Catamenial hemoptysis: A case report of pulmonary endometriosis

  • Author Footnotes
    1 Postal Mail: Service d’imagerie médicale, Rue 93, Hopital Notre Dame des Secours, Jbeil, Mont-Liban, Liban.
    Nour Aboujaoude
    Correspondence
    Corresponding author.
    Footnotes
    1 Postal Mail: Service d’imagerie médicale, Rue 93, Hopital Notre Dame des Secours, Jbeil, Mont-Liban, Liban.
    Affiliations
    Department of Radiology, Notre Dame des Secours CHU, Byblos, Lebanon
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  • Author Footnotes
    1 Postal Mail: Service d’imagerie médicale, Rue 93, Hopital Notre Dame des Secours, Jbeil, Mont-Liban, Liban.
    Maria Iskandar
    Footnotes
    1 Postal Mail: Service d’imagerie médicale, Rue 93, Hopital Notre Dame des Secours, Jbeil, Mont-Liban, Liban.
    Affiliations
    Department of Radiology, Notre Dame des Secours CHU, Byblos, Lebanon
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  • Author Footnotes
    2 Postal Mail: Service d’imagerie médicale, Route de Lennik 808, 1070 Bruxelles, Belgium.
    Fadi Tannouri
    Footnotes
    2 Postal Mail: Service d’imagerie médicale, Route de Lennik 808, 1070 Bruxelles, Belgium.
    Affiliations
    Department of Radiology, Hospital Erasme, Brussels, Belgium
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  • Author Footnotes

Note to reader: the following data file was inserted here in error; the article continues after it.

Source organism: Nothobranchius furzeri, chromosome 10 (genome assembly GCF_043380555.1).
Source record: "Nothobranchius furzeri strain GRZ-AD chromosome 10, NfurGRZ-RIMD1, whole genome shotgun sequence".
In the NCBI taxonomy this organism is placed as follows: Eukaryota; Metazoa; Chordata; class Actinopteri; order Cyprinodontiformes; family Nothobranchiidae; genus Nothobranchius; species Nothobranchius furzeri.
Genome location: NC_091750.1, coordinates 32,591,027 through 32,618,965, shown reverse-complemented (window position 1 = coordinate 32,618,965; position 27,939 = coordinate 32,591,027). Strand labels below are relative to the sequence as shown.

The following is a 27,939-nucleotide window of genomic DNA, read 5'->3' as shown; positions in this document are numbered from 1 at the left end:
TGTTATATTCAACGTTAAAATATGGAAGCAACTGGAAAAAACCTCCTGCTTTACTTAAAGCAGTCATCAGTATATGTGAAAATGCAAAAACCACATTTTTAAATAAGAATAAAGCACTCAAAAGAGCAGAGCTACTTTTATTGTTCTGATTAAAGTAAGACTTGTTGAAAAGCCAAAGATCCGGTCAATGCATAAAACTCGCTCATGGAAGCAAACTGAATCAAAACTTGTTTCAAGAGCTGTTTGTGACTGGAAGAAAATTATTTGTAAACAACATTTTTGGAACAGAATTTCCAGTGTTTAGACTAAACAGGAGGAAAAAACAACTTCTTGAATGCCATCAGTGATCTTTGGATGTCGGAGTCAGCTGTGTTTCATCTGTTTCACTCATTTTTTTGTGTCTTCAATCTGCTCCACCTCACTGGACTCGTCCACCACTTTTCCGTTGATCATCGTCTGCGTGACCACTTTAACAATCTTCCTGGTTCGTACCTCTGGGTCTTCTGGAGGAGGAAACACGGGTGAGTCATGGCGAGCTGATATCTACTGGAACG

1 Postal Mail: Service d’imagerie médicale, Rue 93, Hopital Notre Dame des Secours, Jbeil, Mont-Liban, Liban.
    2 Postal Mail: Service d’imagerie médicale, Route de Lennik 808, 1070 Bruxelles, Belgium.
Open AccessPublished:December 11, 2020DOI:https://doi.org/10.1016/j.ejro.2020.100302

      Abstract

      We report a case of a patient diagnosed with pulmonary endometriosis and successfully treated with a GnRH agonist. This 34-year-old mother presented cyclic hemoptysis since 4-month. A non-enhanced computed tomography made at the end of the luteal phase revealed a solitary lung nodule with no other abnormalities. A contrast enhanced computed tomography conducted during menses revealed a ground glass opacity extending from the nodule towards hilum. The diagnosis of pulmonary endometriosis was established taking into account the clinical presentation and the imaging findings. Medical treatment by Triptorelin pamoate (Decapeptyl LP® 3 mg Ipsen Pharma, France), a GnRH agonist, was proposed for a period of 6 months. A CT scan performed 3 months after the end of the treatment shows a complete disappearance of the endometriosis nodular lesion.

      Abbreviations:

      GnRH (gonadotropin-releasing hormone), CT (computed tomography), HRCT (high resolution computed tomography), CECT (contrast enhanced computed tomography), TES (thoracic endometriosis syndrome)

      Keywords

      1. Introduction

      Thoracic endometrial syndrome (TES) is a group of clinical entities including implantation pulmonary, pleural and diaphragmatic endometrial-like tissue [
      • Andres M.P.
      • Arcoverde F.V.L.
      • Souza C.C.C.
      • Fernandes L.F.C.
      • Sim M.
      • Kho R.M.
      Extrapelvic endometriosis: a systematic review.
      ]. It is a rare disease with unclear causes and pathogeneses affecting 2–10 % of women [
      • Dunselman G.A.J.
      • Vermeulen N.
      • Becker C.
      • et al.
      ESHRE guideline: management of women with endometriosis.
      ]. This case is being reported to provide imaging literature regarding such a rare disease and alert clinicians on the non-necessity of an invasive thoracic biopsy in such patients. The diagnosis can be made based on the cyclic clinical symptoms, the patient’s anamnesis, history of pelvic endometriosis, and catamenial changes noticed on computer tomography during menstruation.